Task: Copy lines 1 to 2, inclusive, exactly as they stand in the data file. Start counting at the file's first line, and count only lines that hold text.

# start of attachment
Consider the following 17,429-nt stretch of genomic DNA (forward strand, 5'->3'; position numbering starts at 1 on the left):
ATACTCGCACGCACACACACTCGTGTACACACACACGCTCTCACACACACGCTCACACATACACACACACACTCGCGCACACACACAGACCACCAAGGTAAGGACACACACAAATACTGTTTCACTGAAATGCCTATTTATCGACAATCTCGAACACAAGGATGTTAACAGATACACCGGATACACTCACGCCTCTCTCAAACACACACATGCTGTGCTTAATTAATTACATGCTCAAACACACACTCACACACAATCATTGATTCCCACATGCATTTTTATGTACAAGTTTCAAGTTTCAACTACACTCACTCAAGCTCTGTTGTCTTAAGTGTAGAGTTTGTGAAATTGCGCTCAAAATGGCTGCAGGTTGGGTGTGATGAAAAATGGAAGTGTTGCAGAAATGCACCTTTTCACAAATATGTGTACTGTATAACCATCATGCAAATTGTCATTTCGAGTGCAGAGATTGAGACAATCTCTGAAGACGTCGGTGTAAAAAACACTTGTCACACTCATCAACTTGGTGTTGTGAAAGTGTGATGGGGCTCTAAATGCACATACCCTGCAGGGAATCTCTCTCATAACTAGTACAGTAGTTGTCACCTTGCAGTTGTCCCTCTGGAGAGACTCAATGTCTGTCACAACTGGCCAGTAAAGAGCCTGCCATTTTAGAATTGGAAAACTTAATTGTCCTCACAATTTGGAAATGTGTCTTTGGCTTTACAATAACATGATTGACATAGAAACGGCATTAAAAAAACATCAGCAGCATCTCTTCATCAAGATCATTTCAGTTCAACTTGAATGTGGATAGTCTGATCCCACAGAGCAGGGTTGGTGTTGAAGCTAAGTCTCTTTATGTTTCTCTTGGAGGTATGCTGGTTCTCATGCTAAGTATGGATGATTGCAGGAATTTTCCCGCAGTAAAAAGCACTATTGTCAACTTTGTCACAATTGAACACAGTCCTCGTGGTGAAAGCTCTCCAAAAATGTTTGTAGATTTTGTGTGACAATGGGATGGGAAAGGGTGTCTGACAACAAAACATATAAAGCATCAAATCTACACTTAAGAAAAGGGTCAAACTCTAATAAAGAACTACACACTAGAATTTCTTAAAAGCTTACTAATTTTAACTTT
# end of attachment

Consider the following 17,429-nt stretch of genomic DNA (forward strand, 5'->3'; position numbering starts at 1 on the left):
ATACTCGCACGCACACACACTCGTGTACACACACACGCTCTCACACACACGCTCACACATACACACACACACTCGCGCACACACACAGACCACCAAGGTAAGGACACACACAAATACTGTTTCACTGAAATGCCTATTTATCGACAATCTCGAACACAAGGATGTTAACAGATACACCGGATACACTCACGCCTCTCTCAAACACACACATGCTGTGCTTAATTAATTACATGCTCAAACACACACTCACACACAATCATTGATTCCCACATGCATTTTTATGTACAAGTTTCAAGTTTCAACTACACTCACTCAAGCTCTGTTGTCTTAAGTGTAGAGTTTGTGAAATTGCGCTCAAAATGGCTGCAGGTTGGGTGTGATGAAAAATGGAAGTGTTGCAGAAATGCACCTTTTCACAAATATGTGTACTGTATAACCATCATGCAAATTGTCATTTCGAGTGCAGAGATTGAGACAATCTCTGAAGACGTCGGTGTAAAAAACACTTGTCACACTCATCAACTTGGTGTTGTGAAAGTGTGATGGGGCTCTAAATGCACATACCCTGCAGGGAATCTCTCTCATAACTAGTACAGTAGTTGTCACCTTGCAGTTGTCCCTCTGGAGAGACTCAATGTCTGTCACAACTGGCCAGTAAAGAGCCTGCCATTTTAGAATTGGAAAACTTAATTGTCCTCACAATTTGGAAATGTGTCTTTGGCTTTACAATAACATGATTGACATAGAAACGGCATTAAAAAAACATCAGCAGCATCTCTTCATCAAGATCATTTCAGTTCAACTTGAATGTGGATAGTCTGATCCCACAGAGCAGGGTTGGTGTTGAAGCTAAGTCTCTTTATGTTTCTCTTGGAGGTATGCTGGTTCTCATGCTAAGTATGGATGATTGCAGGAATTTTCCCGCAGTAAAAAGCACTATTGTCAACTTTGTCACAATTGAACACAGTCCTCGTGGTGAAAGCTCTCCAAAAATGTTTGTAGATTTTGTGTGACAATGGGATGGGAAAGGGTGTCTGACAACAAAACATATAAAGCATCAAATCTACACTTAAGAAAAGGGTCAAACTCTAATAAAGAACTACACACTAGAATTTCTTAAAAGCTTACTAATTTTAACTTT